|The photographer Kim Yeong-jong (김영종) has opened a photography exhibition in Savina Museum on the now disappeared Nan'gok hillside settlement, tells The Hankyoreh. For those residing close enough, the gallery address is Jongno-gu, Anguk-dong 159 (road instructions).|
Nan'gok was a hillside settlement or a squatter village in Sillim 7-dong, Gwanak-gu, which was formed after squatters were evicted from downtown Seoul, loaded into trucks and taken to the southern Seoul, and given pieces of land on a hillside area. (As I understand, they were allotted small pieces of land on which to first raise their tents and later build their shacks, but I don't know the administrative processes under which most of the houses in Nan'gok remained formally illegal or without permit [muhôga]). Nan'gok remained a last refuge for those who needed inexpensive housing and those had had to give way to housing development projects but couldn't afford to live in the new houses. Nan'gok was famous for being "the last hillside settlement" (or "moon neighborhood", taltongne for being so high on the hills and close to the moon), and it was a favorite destination of social activists, researchers, journalists, and occasional foreign onlookers... While there certainly were many people who were sincere in willing to help the poor and displaced in Nan'gok, there was also a lot of romanticism and nostalgia for "real human life" and "human odor" (saram naemsae). (I write it "Nan'gok" to separate the syllables nan 蘭 and kok 谷, "Orchid Valley".)
Nan'gok had for a long time been on a housing redevelopment list, but the construction work had been delayed for longer periods for people's unwillingness to move and for the bankruptcy of the construction company, if I remember correctly. In 2000 people had begun moving away, in 2001 the place was already very quiet, and in summer 2002 less than 100 families remained of what had once been a home for thousands of people.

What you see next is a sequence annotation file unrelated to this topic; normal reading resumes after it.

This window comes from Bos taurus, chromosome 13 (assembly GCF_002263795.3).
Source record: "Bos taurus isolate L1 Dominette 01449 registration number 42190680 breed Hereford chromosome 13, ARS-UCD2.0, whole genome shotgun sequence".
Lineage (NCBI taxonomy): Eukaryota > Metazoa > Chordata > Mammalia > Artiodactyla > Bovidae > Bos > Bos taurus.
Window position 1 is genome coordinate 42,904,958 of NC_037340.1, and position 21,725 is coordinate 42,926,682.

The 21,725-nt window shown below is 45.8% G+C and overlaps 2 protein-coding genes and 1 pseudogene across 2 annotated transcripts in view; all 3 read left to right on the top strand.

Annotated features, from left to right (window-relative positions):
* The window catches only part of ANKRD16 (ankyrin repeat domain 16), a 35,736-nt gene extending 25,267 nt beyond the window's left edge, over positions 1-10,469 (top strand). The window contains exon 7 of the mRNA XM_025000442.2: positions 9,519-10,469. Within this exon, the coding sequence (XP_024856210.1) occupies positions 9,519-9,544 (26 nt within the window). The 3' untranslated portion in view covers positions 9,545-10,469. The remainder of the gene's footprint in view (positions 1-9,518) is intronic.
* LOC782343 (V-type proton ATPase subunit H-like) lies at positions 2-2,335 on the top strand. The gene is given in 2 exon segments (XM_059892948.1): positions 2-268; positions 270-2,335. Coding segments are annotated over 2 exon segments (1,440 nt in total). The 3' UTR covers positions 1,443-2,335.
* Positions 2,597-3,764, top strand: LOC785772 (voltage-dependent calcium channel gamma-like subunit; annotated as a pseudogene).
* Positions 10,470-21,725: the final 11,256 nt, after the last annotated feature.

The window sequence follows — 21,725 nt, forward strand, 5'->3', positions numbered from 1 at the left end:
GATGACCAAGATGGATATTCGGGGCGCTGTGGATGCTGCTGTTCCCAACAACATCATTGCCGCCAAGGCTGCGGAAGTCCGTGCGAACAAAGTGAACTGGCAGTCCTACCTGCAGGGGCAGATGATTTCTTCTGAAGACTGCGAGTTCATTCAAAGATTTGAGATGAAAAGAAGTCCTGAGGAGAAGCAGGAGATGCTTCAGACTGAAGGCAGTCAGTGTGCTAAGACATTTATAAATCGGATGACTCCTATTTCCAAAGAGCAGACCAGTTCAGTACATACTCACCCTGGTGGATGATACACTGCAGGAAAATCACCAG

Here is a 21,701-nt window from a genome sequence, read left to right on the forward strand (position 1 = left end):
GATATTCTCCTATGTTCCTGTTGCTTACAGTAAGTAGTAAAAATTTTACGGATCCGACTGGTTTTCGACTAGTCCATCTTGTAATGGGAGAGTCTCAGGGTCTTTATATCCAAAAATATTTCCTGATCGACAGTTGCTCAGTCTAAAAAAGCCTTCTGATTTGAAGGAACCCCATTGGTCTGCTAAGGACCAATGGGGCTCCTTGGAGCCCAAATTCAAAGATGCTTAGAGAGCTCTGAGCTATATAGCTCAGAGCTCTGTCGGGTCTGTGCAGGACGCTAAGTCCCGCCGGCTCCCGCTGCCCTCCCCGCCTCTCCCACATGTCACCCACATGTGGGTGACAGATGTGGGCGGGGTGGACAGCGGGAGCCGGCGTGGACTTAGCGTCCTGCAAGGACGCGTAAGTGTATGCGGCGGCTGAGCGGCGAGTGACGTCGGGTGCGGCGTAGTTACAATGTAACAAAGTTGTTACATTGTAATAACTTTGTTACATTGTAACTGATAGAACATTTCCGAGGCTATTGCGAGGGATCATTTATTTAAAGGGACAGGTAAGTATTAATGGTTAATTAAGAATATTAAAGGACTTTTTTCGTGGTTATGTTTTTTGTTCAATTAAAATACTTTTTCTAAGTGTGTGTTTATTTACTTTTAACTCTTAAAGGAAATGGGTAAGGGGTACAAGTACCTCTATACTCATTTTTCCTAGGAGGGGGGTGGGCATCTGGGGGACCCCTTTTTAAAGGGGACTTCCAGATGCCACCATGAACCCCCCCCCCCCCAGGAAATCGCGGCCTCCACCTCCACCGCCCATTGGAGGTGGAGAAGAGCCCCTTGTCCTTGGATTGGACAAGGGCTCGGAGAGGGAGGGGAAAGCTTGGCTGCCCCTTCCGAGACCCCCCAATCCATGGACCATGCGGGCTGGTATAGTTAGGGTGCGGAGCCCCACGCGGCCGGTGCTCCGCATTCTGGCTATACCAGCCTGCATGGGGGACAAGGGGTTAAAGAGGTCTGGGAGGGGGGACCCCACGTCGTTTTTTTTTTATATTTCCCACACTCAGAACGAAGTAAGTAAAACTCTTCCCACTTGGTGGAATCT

Now that the photographer mentioned above has opened a photography exhibition, I'll also have mine. I never visited Nan'gok during my longer periods of stay in Korea, but went later to take a look at the place on three occasions, in 2000, 2001 and 2002. It was never anything else than sightseeing, "tourism of poverty", for Nan'gok was indeed a very impressive, photogenic sight of a mat of small grey houses spread over a hillside. In my last visit I ended up talking and sympathizing with people who were member of the renters' association. Those were people last to remain, for as renters they got a much smaller compensation for removal than houseowners, who by that had already left the place. They tried to resist the clearing down of the last houses and demand compensation that would have allowed them to find decent housing elsewhere, but at the end their efforts must have been in vain. I have no idea what has become of them.
Before my own pics, a few examples of what has been behind the development of neighborhoods such as Nan'gok.
Do-dong, Seoul, in 1957.
The Do-dong of that time is close to Seoul railway station, and is called something else nowadays. When settlements of rural migrants like this in downtown Seoul were cleared away, places in outskirts of town like in the picture below sprang up. Nan'gok has looked something like in these pictures before more proper houses were built.
Click here to see the picture in full.